(perhaps drinking more as a result). Very few beings can translate Seldruin
into any present-day tongue, but the old Hamarfae lettering is still seen
as timeless and graceful.
portal stone symbolized the unnamed elven kingdom's late life,
where the wanderer first encountered its people. The river is broad and
shallow here, appearing slow and quiet, just as the elves themselves were
increasingly scattered over the world and the fictional kingdom of the
poem in decline. The poem, "Voices of the Lost," need be recited
only for about 15 minutes before the portal is activated, and the
user sent on to the next portal stone. Here, as with later portal
stones, anyone standing on the marble disk with the singer will also
be sent through the teleportation system. Everyone is free to leave a
portal stone at any point, but portal travel is one-way
2. The Delimbiyr
- Hark Confluence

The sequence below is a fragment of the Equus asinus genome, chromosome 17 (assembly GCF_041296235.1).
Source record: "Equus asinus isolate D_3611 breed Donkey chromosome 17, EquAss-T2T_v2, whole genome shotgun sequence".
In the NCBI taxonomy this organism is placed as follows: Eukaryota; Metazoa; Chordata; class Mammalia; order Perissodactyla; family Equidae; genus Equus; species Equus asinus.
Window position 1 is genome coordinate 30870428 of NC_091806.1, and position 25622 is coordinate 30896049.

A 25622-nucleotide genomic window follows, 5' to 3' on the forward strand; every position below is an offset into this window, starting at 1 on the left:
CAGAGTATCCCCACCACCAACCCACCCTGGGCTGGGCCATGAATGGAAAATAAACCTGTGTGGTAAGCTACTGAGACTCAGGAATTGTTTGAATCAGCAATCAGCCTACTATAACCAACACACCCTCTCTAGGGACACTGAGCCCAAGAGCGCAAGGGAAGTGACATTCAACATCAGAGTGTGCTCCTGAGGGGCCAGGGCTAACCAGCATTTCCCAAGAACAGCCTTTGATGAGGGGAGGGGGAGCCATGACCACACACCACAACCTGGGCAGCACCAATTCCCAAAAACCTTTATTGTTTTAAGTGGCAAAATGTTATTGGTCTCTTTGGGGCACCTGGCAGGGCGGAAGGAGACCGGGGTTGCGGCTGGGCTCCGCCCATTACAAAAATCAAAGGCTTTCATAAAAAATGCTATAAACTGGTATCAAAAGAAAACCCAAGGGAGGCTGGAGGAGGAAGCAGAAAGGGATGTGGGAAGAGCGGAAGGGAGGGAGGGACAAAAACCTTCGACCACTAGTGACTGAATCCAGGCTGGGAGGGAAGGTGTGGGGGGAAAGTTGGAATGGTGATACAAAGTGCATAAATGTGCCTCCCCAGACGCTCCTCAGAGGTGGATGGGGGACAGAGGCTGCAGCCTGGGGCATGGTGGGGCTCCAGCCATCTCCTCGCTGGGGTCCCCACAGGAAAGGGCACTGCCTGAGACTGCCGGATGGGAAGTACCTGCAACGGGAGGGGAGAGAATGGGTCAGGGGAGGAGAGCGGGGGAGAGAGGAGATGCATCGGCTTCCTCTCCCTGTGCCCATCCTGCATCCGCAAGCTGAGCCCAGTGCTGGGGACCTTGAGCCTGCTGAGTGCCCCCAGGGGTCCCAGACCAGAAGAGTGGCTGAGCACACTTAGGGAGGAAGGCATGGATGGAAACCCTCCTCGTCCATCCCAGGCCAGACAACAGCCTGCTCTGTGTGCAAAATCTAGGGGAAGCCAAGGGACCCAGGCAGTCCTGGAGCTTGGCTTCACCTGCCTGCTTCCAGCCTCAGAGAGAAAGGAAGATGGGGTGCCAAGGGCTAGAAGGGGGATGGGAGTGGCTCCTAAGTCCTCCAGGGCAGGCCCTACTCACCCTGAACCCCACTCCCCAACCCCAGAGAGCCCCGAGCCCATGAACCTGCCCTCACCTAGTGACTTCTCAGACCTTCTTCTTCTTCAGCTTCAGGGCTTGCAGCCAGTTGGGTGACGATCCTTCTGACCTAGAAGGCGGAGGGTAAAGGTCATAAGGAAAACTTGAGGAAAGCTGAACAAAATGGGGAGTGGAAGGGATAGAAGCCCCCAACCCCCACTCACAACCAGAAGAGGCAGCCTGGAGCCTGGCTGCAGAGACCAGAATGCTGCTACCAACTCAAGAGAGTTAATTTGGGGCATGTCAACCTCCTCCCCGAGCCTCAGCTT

existing portal stone lies on a hilltop adjacent to the confluence
of the Delimbiyr and Hark Rivers, immediately north of the High Moor.
From this position, the raging rapids of the Delimbiyr leading down to
the confluence, itself a violent spectacle, can be clearly seen and heard.
The portal stone is partially buried by dirt and much overgrown,
but it deposits its users safely atop the debris. The rapids of the Delimbiyr
symbolized the chaos of the Crown Wars, and the confluence with the Hark
tells of the coming of humans in large numbers, particularly in Netheril,
and their conflicts with the elves. Also visible from this point, the
High Moor is of course a stark reminder of the terrible cost of the Crown
Wars, as an entire elven kingdom existed here before it was destroyed
by magic at the end of the Third Crown War.
is visible from any number of halfling- and human-owned farms in the area,
settlers from Secomber to the northwest. Some local celebrations are held
on the hilltop, and anyone appearing over the portal stone has
a low but significant chance of interrupting the ceremonies. As everyone
here is well armed because of the frequency of monsters wandering in from
the High Moor, the arrival of the portal user might be taken poorly
by surprised farmers. Guards will be put up after the first appearance
of anyone on the portal stone. If the initial visitors were hostile,
future visitors will be peppered with arrows before they can get out a